Fish health professionals have a bleak regard for nephrocalcinosis. It is a rapidly spreading kidney disease in salmonids that we currently do not know the extent or causes of. Nofima scientists have now further developed diagnostic methods so that they can determine the prevalence of salmon with nephrocalcinosis and its severity – in live fish in the field.
In this year’s Fish Health Report from the Norwegian Veterinary Institute, nephrocalcinosis is reported by most fish health personnel and the Norwegian Food Safety Authority to be an increasing issue, with high mortality rates and possibly severely reduced fish welfare.
Veterinarian Kirsti Hjelde is a Nofima scientist who works with the use of X-rays as a tool to map and study various production-related disorders in farmed fish.
“When fish health professionals all over Norway are worried about nephrocalcinosis, it should become a matter of concern for us scientists as well. More nephrocalcinosis is emerging in new operational contexts. When we are not always able to reproduce nephrocalcinosis in trials, it is an indication that the causes of this disease are complex”, says Hjelde.
What does nephrocalcinosis do to the fish?
The kidney filters the blood and is one of the major blood-forming and immunological organs in fish. When smolt are released into the sea with defective kidneys, they are less able to withstand the challenges in the sea environment. Nephrocalcinosis is an unnecessary burden. It is uncertain how painful it is, or when it becomes a truly serious condition.
“The fish can look great on the outside, but their kidneys are ruined. Kidneys essentially have considerable extra capacity, so one of the current challenges is to understand how this disease progresses, and how much the kidneys can tolerate before they are beyond repair. We believe we have found an intersection where things quickly get much worse, and this is something we hope to be able to follow up on with further research”, reveals Hjelde.
Need for mapping
There is currently no systematic screening for nephrocalcinosis in Norway. Nephrocalcinosis is mostly diagnosed in dead or abnormally weak and thin fish, but this would not reflect the actual prevalence in a population of live fish. X-ray diagnostic of nephrocalcinosis has long been used on mammals; what’s new with the Nofima researchers’ method is that X-ray screening can now be applied to fish on the production site. Nofima has adapted an existing diagnostic tool for practical use:
“The method has become so effective and the radiography systems so good that we can bring our equipment to the fish and run our diagnosis directly on the spot” says Hjelde.
Through Grete Bæverfjord’s research work, Nofima has had the ability to conduct large-scale X-ray diagnostics, including of live fish, for decades. Her colleague Kirsti Hjelde has validated X-rays against histology images of nephrocalcinosis. This provides her with diagnostics that is reliable and comparable against histological findings that can determine whether the fish has nephrocalcinosis, and to what extent.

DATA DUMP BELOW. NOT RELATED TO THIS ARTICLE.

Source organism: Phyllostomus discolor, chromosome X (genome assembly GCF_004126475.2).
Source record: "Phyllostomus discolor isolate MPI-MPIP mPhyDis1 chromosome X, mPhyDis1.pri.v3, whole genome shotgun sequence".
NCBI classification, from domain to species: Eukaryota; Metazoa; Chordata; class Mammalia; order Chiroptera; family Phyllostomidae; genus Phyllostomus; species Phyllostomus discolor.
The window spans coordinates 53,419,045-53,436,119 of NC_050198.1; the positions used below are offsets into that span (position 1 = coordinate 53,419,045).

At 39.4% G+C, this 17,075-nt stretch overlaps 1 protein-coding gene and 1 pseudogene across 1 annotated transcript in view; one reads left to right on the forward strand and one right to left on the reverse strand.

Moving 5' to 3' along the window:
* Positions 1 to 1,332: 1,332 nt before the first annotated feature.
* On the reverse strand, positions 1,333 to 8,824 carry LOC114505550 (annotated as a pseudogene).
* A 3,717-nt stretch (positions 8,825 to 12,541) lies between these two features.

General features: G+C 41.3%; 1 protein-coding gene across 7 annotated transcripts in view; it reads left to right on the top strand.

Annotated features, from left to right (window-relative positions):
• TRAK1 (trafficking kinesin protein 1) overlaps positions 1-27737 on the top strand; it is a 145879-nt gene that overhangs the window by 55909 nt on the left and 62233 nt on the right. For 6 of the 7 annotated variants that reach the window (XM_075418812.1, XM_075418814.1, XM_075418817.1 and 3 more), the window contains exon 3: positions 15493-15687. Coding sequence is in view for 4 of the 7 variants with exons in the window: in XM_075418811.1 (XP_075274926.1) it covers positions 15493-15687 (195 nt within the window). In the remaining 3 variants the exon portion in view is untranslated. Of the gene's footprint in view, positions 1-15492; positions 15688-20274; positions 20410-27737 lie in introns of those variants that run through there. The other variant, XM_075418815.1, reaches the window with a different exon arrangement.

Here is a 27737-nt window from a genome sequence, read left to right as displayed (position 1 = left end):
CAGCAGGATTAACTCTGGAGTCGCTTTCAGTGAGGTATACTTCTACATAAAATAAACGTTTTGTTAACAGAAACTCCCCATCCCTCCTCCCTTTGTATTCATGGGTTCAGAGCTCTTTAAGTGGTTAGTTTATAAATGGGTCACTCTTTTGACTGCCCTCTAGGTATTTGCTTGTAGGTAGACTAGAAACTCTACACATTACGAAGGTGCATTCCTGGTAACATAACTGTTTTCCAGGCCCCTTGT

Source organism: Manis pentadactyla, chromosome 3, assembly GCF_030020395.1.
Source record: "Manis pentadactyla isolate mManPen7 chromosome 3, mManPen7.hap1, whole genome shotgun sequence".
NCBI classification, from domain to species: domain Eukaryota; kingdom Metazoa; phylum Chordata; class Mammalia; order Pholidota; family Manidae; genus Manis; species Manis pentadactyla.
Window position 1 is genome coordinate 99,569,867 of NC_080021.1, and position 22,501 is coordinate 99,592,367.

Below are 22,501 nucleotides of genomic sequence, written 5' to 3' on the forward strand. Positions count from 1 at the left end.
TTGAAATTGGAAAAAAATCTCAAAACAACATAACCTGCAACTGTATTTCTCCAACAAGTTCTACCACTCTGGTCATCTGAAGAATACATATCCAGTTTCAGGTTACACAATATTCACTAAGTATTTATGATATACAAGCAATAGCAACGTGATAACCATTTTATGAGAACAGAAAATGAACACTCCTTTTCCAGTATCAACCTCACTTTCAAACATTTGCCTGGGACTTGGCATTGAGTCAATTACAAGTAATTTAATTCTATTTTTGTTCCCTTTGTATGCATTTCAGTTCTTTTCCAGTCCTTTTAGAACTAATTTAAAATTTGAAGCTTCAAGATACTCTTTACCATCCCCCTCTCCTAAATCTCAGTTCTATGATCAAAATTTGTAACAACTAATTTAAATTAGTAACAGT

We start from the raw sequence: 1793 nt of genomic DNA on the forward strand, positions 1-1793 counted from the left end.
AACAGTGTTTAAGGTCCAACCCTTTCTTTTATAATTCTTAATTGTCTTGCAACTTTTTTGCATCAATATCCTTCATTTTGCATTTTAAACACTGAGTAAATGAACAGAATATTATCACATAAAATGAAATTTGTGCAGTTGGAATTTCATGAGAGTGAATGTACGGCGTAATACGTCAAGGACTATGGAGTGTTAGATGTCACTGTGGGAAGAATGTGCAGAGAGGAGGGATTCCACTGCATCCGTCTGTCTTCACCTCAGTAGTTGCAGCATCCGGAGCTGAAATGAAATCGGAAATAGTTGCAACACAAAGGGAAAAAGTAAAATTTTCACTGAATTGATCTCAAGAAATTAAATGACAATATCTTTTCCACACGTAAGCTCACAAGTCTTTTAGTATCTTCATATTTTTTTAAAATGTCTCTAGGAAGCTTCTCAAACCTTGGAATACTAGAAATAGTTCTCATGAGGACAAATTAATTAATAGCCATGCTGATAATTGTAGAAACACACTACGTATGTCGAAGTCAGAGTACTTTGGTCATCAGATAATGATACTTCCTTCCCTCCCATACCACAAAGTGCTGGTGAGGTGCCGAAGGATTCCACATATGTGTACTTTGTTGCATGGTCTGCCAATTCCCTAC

“The diagnostic is watertight, but requires high image quality”, says Hjelde.
The methodology itself is published by Christine Klykken at Aqua Kompetanse and NTNU in her PhD. Hjelde’s work is based on the same methodology as Klykken’s, but Hjelde has further developed the diagnostics to be more practically applicable in the field.
Seeking coordination with other professional communities
As a first step, Hjelde believes that the ability to use the diagnostic tool in the field greatly advances the possibility of mapping the extent and further development of nephrocalcinosis. After that we can backtrack to investigate the causes of the present situation.
But first, it is key that everyone working on nephrocalcinosis diagnostics speaks the same language.
“I know several others who have bought X-ray equipment and run diagnostics of their own. All of us who are working on this issue need to coordinate in order to compare prevalence data and start finding the causes of this problem and how to address it.
Especially relevant in RAS systems
Nephrocalcinosis is a well-known issue in intensive rainbow trout farming, but is currently becoming more widespread for salmon as well, even appearing in many RAS systems.
“When we create new environments for the farmed salmon to live in, we need to make sure the conditions we provide are good”, says Hjelde.
Hjelde has collaborated with hatchery partners on the development of the diagnostics method.
“The more equipment you have available, the more it will be used, and the more information you get. The equipment has become relatively affordable and accessible. Now we need people who can use it. That should not be so difficult. If we who use it all speak the same language and join forces, we will gather so much more information than if we just keep doing our own thing in isolation”, Hjelde says hopefully.